Dear Pre-Baby Me

Dear Pre-Baby Me: What No One Tells You About Breastfeeding

Dear Pre-Baby Me:

So you want to breastfeed your future baby. Good for you! You should do it. If you can, I mean. Not everyone is able to, and that’s okay. Not everyone wants to, either, and that’s also okay.

Here’s what no one tells you about breastfeeding, though: it’s fucking hard.

Wait, no — everyone tells you that. But what they don’t tell you is that even when it’s easy, it’s fucking hard.

You’ll be one of the lucky ones, Pre-Baby Me. You won’t have any issues with the mechanics of breastfeeding your child. There’ll be a bit of a learning curve, yes, but there won’t be any physical barriers to worry about. So it’s going to come as a bit of a surprise when despite that fact, it’s still really, really fucking hard.

In the first few weeks of life, your newborn will need to be fed every two to three hours, around the clock. This will be pretty much 100% up to you, because even though your husband is amazing and wonderful and incredibly supportive, he lacks the necessary equipment to help (other than handing you drinks, which will actually be very helpful since you’ll be thirsty AF). This means that every two to three hours, you will need to be awake to feed the baby. And in case that doesn’t sound quite exhausting enough, here’s another thing they never tell you: sometimes it’ll take two hours to feed her.

Did you do the math there, Pre-Baby Me? I hope you did, because you’re good at math and you should really keep up that skill (spoiler alert: you won’t, but you’ll wish you had). Two-hour feedings at two- to three-hour intervals means you will have anywhere from zero to one hour to rest in between.

I told you: breastfeeding is fucking hard. Even when it’s easy.

Here are a few other things they don’t tell you about breastfeeding:

  • On day 3 postpartum, you’ll look in the mirror and see a strange porno-boobed woman staring back at you. This will come as a shock because although you knew your breasts would grow during pregnancy, no one told you that once your milk came in they would pretty much double in size in a matter of minutes. They will be rock-hard, roughly the size and shape of cabbages (yes, they will have ridges), and they’ll hurt like a motherfucker. Or two motherfuckers, I guess.
  • Speaking of hurting, the rest of your body will hurt, too: your shoulders, your arms, your back and your neck will ache from holding the baby in just the right position in search of the elusive perfect latch that looked so easy to achieve in the videos they showed you at your prenatal classes. And that special breastfeeding pillow you bought? It won’t do nearly enough to help with the pain — although you will wear it around the house all day, looking like a cartoon character at the damn beach. Seriously, you’re pretty much going to be married to that thing. Well, that and your inflatable donut cushion … which is a whole other story.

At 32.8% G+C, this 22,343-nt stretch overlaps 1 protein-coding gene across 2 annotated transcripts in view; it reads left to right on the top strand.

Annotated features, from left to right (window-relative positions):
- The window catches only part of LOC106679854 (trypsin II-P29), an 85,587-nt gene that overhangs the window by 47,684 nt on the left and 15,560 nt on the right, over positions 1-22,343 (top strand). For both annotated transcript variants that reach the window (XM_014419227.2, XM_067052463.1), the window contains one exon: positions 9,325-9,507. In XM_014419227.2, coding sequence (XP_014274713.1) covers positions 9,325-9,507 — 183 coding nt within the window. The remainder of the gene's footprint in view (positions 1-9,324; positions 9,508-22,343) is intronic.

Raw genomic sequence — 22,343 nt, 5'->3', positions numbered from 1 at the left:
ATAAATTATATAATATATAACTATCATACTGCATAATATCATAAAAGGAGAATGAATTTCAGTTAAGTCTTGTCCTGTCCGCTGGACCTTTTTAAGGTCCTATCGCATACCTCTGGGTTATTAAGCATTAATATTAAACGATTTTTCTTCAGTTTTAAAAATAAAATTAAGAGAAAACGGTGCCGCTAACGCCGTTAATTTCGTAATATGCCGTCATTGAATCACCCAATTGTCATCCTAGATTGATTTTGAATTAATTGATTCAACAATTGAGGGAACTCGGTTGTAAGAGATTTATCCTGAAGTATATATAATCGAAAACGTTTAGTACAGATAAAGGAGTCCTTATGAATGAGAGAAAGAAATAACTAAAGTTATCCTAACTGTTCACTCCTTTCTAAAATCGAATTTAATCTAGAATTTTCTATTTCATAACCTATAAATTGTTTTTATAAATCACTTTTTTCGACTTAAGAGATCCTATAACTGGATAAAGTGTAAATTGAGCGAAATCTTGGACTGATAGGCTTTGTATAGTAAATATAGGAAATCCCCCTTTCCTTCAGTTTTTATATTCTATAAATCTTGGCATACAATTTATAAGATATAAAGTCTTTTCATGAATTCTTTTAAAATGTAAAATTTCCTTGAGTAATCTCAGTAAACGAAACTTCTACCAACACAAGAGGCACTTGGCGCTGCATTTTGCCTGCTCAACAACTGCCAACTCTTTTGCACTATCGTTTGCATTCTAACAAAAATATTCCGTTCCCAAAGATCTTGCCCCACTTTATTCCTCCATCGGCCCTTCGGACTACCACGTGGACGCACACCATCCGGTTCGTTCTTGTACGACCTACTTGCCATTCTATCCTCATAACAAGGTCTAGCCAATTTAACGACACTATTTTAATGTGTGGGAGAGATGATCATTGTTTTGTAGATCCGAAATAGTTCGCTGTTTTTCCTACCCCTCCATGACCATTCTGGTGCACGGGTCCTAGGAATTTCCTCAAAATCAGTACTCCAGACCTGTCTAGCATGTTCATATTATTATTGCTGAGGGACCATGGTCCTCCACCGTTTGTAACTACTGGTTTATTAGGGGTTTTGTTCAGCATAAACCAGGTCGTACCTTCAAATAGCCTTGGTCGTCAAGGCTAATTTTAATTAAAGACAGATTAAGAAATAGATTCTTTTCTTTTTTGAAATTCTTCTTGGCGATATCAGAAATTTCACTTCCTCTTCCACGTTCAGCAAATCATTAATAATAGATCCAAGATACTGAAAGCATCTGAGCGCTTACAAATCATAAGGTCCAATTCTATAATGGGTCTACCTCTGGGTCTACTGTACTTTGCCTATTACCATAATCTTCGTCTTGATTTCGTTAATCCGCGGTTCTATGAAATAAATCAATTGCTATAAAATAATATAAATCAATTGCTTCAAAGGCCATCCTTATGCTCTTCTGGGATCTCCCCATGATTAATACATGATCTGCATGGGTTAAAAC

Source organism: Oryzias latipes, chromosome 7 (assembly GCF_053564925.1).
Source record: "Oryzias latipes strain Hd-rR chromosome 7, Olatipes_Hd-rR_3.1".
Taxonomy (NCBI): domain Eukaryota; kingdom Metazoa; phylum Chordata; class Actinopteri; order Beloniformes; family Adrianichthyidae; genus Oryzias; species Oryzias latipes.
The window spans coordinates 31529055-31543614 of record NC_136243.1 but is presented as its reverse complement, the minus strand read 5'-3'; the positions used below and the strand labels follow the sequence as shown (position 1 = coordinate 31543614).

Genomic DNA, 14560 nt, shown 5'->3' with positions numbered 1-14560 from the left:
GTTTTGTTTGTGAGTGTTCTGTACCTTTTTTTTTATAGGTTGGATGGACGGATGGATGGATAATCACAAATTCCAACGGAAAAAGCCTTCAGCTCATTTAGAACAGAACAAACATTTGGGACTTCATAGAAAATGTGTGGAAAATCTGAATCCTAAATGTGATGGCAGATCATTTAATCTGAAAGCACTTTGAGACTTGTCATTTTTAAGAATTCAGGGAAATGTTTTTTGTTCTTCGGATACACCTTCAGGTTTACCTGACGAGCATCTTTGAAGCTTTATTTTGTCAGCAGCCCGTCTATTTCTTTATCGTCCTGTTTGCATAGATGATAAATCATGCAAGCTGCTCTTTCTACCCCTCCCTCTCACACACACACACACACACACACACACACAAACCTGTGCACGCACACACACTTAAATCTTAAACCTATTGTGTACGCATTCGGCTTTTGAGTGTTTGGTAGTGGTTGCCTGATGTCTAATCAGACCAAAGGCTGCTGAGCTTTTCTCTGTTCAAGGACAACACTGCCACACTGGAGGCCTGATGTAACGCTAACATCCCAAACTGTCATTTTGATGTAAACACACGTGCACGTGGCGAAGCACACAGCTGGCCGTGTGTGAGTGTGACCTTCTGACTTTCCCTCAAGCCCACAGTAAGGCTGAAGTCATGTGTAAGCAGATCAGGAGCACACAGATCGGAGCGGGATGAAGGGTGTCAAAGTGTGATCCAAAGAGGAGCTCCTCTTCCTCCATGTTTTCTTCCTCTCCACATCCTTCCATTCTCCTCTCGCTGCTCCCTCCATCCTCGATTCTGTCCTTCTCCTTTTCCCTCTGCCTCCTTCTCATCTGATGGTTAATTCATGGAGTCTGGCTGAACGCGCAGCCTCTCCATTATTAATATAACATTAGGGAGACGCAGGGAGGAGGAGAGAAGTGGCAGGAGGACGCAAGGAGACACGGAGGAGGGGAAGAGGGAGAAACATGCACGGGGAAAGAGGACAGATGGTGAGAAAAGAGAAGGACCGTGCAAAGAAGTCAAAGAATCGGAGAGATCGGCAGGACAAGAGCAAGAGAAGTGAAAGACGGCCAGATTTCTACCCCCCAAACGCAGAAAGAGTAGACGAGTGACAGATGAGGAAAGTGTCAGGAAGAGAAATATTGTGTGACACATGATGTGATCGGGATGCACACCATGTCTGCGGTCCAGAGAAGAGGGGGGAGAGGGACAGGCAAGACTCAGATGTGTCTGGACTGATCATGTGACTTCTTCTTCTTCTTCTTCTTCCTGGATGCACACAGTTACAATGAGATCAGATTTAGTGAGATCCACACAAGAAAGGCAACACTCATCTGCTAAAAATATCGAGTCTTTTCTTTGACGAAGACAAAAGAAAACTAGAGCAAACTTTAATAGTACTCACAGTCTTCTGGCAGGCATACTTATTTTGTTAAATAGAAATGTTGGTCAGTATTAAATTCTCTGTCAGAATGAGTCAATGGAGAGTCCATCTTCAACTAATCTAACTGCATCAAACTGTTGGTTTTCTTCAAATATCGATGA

• You will be ravenous and want to eat everything in sight. This will actually be pretty great (who doesn’t love eating all the things?), except for the fact that having a baby latched to your chest on a near-constant basis will make feeding yourself pretty challenging. Make sure to have lots of one-hand-friendly foods at the ready since you’ll be using the other arm to support the baby. Also, be prepared for the disappointing revelation that many of the foods you think can be eaten with one hand … can’t. (Looking at you, tacos.)
  • Breastfeeding is a symbiotic relationship: as much as the baby will need to be fed, you will also need to feed her. Engorgement will happen, and it will hurt (sensing a theme here?). As a bonus, you’ll be producing more on one side than the other. This will result in not only a super-attractive lopsided effect, but also a fire-hose-esque letdown when the baby feeds from that side. Ever tried to drink from a fire hose? Take it from your future baby: it isn’t pleasant. Stock up on receiving blankets, because that stuff’s going to be everywhere.
  • At some point, your baby will get teeth. It isn’t as terrifying as it sounds. No, wait — it totally is. On the bright (?) side, eventually you will lose all feeling in your nipples. So … enjoy that while it lasts.
  • You will endure constant reminders of how incredibly lucky you are to be able to breastfeed your child, and even though you’ll mostly agree, you’ll also have moments where you wish you were bottle-feeding her so you could get one — just one night of uninterrupted sleep. You’ll find yourself inventing elaborate fantasies in which you are blessed with a full day, or, hell, even a couple of hours, where no one requires your magical cure-all boobs to solve their problems.
  • In spite of all of the above, one day you will miss it terribly. That’s going to hurt too.

You just can’t win.

Keep on boobin’,

Future You

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